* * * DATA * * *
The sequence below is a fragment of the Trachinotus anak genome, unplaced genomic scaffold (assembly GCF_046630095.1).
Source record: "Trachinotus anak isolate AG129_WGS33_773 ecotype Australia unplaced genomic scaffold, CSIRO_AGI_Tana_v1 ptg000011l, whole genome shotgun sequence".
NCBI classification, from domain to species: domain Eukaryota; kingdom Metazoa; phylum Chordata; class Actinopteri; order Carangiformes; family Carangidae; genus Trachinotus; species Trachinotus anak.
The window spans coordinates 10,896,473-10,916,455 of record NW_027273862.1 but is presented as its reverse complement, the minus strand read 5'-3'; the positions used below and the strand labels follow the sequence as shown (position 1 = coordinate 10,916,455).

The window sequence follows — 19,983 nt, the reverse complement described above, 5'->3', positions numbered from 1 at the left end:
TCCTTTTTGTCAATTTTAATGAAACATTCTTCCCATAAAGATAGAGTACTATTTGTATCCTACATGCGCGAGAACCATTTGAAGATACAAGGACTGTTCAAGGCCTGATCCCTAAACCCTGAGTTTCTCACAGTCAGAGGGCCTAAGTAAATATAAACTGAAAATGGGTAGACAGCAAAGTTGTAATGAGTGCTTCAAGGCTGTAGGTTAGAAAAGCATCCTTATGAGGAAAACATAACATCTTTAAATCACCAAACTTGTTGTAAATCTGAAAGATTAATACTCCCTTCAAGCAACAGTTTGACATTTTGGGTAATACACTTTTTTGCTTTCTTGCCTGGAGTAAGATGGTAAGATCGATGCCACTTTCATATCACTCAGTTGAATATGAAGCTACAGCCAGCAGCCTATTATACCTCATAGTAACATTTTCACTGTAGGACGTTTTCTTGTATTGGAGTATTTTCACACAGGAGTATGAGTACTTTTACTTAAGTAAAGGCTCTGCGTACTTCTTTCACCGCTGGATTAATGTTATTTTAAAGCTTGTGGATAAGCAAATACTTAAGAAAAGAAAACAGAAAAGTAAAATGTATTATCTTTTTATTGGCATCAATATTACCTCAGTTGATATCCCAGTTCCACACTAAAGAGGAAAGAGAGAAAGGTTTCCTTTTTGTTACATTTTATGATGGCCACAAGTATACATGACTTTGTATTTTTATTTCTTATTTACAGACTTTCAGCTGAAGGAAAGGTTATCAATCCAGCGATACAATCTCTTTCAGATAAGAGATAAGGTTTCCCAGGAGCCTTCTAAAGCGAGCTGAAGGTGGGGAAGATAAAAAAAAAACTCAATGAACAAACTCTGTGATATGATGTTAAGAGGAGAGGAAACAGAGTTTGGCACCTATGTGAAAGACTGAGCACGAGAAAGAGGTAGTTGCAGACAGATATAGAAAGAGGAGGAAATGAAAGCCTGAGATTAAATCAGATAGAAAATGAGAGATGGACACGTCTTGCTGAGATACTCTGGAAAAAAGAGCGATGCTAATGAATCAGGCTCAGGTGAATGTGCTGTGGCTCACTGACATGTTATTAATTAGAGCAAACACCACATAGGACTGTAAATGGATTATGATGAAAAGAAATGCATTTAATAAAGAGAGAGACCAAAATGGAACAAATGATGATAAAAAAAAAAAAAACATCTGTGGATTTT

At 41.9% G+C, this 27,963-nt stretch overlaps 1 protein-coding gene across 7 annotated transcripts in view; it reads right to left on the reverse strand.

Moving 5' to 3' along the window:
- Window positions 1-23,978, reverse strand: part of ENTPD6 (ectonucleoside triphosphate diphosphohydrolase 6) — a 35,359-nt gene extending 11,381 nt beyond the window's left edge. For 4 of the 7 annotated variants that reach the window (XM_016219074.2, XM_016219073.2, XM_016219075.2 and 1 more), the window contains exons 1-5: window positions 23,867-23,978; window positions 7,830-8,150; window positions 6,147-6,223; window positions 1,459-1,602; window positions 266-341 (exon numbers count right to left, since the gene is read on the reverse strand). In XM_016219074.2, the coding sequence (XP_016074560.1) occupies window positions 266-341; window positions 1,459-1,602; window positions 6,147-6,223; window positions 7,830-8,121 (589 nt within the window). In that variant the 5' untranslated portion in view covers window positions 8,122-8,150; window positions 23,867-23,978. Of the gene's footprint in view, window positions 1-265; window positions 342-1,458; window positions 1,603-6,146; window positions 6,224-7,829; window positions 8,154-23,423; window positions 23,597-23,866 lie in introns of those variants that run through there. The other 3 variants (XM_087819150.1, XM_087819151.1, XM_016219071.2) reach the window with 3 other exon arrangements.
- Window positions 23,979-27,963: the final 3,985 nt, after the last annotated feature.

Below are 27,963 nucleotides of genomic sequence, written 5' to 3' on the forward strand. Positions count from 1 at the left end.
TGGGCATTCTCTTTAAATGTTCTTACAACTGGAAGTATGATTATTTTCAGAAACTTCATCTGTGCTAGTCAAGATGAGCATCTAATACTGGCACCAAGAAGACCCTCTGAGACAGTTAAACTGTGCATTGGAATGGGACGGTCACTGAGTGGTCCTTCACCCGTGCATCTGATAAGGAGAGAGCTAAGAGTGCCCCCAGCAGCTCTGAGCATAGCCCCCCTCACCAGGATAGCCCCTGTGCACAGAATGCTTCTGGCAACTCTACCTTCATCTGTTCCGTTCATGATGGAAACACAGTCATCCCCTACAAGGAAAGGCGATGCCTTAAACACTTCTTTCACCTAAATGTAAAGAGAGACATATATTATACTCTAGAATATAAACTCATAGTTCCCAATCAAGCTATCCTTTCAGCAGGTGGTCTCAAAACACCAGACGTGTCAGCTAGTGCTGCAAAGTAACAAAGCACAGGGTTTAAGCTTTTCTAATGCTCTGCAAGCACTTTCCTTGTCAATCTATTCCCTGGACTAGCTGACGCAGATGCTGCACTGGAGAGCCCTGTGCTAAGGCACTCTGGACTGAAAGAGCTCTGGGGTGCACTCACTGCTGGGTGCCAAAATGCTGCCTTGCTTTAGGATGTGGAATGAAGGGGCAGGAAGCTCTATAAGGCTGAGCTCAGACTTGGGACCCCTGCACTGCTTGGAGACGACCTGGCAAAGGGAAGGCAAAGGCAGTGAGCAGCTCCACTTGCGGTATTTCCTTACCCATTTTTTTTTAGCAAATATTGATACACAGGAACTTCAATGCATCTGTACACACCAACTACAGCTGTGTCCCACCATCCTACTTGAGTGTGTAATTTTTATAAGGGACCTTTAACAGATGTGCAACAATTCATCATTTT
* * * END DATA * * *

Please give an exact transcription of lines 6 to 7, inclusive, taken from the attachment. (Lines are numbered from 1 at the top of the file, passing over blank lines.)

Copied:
TCCTTTTTGTCAATTTTAATGAAACATTCTTCCCATAAAGATAGAGTACTATTTGTATCCTACATGCGCGAGAACCATTTGAAGATACAAGGACTGTTCAAGGCCTGATCCCTAAACCCTGAGTTTCTCACAGTCAGAGGGCCTAAGTAAATATAAACTGAAAATGGGTAGACAGCAAAGTTGTAATGAGTGCTTCAAGGCTGTAGGTTAGAAAAGCATCCTTATGAGGAAAACATAACATCTTTAAATCACCAAACTTGTTGTAAATCTGAAAGATTAATACTCCCTTCAAGCAACAGTTTGACATTTTGGGTAATACACTTTTTTGCTTTCTTGCCTGGAGTAAGATGGTAAGATCGATGCCACTTTCATATCACTCAGTTGAATATGAAGCTACAGCCAGCAGCCTATTATACCTCATAGTAACATTTTCACTGTAGGACGTTTTCTTGTATTGGAGTATTTTCACACAGGAGTATGAGTACTTTTACTTAAGTAAAGGCTCTGCGTACTTCTTTCACCGCTGGATTAATGTTATTTTAAAGCTTGTGGATAAGCAAATACTTAAGAAAAGAAAACAGAAAAGTAAAATGTATTATCTTTTTATTGGCATCAATATTACCTCAGTTGATATCCCAGTTCCACACTAAAGAGGAAAGAGAGAAAGGTTTCCTTTTTGTTACATTTTATGATGGCCACAAGTATACATGACTTTGTATTTTTATTTCTTATTTACAGACTTTCAGCTGAAGGAAAGGTTATCAATCCAGCGATACAATCTCTTTCAGATAAGAGATAAGGTTTCCCAGGAGCCTTCTAAAGCGAGCTGAAGGTGGGGAAGATAAAAAAAAAACTCAATGAACAAACTCTGTGATATGATGTTAAGAGGAGAGGAAACAGAGTTTGGCACCTATGTGAAAGACTGAGCACGAGAAAGAGGTAGTTGCAGACAGATATAGAAAGAGGAGGAAATGAAAGCCTGAGATTAAATCAGATAGAAAATGAGAGATGGACACGTCTTGCTGAGATACTCTGGAAAAAAGAGCGATGCTAATGAATCAGGCTCAGGTGAATGTGCTGTGGCTCACTGACATGTTATTAATTAGAGCAAACACCACATAGGACTGTAAATGGATTATGATGAAAAGAAATGCATTTAATAAAGAGAGAGACCAAAATGGAACAAATGATGATAAAAAAAAAAAAAACATCTGTGGATTTT

At 41.9% G+C, this 27,963-nt stretch overlaps 1 protein-coding gene across 7 annotated transcripts in view; it reads right to left on the reverse strand.